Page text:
Truck accidents often involve poor maintenance
The hazards associated with poorly maintained large trucks could present fatality risks. Pedestrians and operators of other vehicles in California may face great dangers when a truck cannot stop or otherwise maintain an appropriate road safety level. Often, a truck driver faces claims of negligence after an accident. However, the driver might not be the only liable party. An employer could share responsibility for the resulting injuries and face a lawsuit as well.
An example of poor maintenance and the results
Over time, a truck’s parts could suffer from wear-and-tear and outright unexpected damage. Not fixing such problems and leaving the truck in service presents untold dangers. Imagine if the wheels and tires and their related components suffered from neglect. A wheel that comes off a truck at high speeds could cause a fatality. A tire blowout may also contribute to a collision as well.
In the aftermath of these incidents, imagine if an investigation revealed the driver and the trucking company knew about the problem and did nothing. Expect lawsuits to seeks damages from both. Besides filing a lawsuit, another option involves seeking an insurance settlement.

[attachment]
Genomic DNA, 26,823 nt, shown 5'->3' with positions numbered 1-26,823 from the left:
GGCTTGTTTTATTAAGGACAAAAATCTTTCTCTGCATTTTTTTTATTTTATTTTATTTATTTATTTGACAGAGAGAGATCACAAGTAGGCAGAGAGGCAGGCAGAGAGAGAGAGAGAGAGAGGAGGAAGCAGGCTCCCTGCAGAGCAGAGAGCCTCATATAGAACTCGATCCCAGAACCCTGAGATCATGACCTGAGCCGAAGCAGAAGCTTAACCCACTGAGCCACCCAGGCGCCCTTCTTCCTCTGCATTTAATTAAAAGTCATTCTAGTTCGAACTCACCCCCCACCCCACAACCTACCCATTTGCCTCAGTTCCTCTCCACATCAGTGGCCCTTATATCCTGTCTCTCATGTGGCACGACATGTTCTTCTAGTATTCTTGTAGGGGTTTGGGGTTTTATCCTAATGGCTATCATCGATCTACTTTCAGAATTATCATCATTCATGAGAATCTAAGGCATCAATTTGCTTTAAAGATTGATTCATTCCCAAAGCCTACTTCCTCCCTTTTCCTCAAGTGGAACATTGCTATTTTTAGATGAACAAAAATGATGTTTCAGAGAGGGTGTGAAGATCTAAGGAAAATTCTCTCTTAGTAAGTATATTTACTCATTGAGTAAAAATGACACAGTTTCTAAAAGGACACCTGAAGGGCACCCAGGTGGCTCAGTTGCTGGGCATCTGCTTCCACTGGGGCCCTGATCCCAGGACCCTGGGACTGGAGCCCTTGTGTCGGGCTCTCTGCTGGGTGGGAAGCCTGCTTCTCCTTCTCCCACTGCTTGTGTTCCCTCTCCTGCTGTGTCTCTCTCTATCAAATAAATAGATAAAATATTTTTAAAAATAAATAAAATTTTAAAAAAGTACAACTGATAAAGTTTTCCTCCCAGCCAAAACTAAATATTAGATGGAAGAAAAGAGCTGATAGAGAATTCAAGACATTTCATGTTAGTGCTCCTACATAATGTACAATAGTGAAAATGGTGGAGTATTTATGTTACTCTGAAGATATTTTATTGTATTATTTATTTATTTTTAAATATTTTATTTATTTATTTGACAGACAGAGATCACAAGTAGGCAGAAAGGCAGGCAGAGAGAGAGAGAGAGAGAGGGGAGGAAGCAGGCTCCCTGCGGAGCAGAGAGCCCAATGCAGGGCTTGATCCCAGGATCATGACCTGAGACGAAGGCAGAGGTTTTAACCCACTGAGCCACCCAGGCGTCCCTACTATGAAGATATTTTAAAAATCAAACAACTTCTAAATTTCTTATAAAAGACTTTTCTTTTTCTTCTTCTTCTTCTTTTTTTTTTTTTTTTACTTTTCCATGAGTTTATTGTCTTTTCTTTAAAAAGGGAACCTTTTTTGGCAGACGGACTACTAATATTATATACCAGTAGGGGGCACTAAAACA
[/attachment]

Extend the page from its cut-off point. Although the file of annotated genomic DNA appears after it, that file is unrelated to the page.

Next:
Wheels and tires aren’t the only components of a tractor-trailer, nor are they the only things capable of being neglected. Regardless, ignoring the fact that repairs need to be made may lead to liability claims after an accident.
Issues with negligent maintenance
Issues with improper maintenance could include more than knowing about a problem and doing nothing. A failure to fully inspect vehicles could be a problem as well. Cursory inspections might not eliminate negligence. Waiting too much time between inspections might be another issue.
Civil lawsuits and insurance claims against all negligent parties remain possible options after truck accidents. An attorney could assist clients seeking damages and negotiate on their behalf.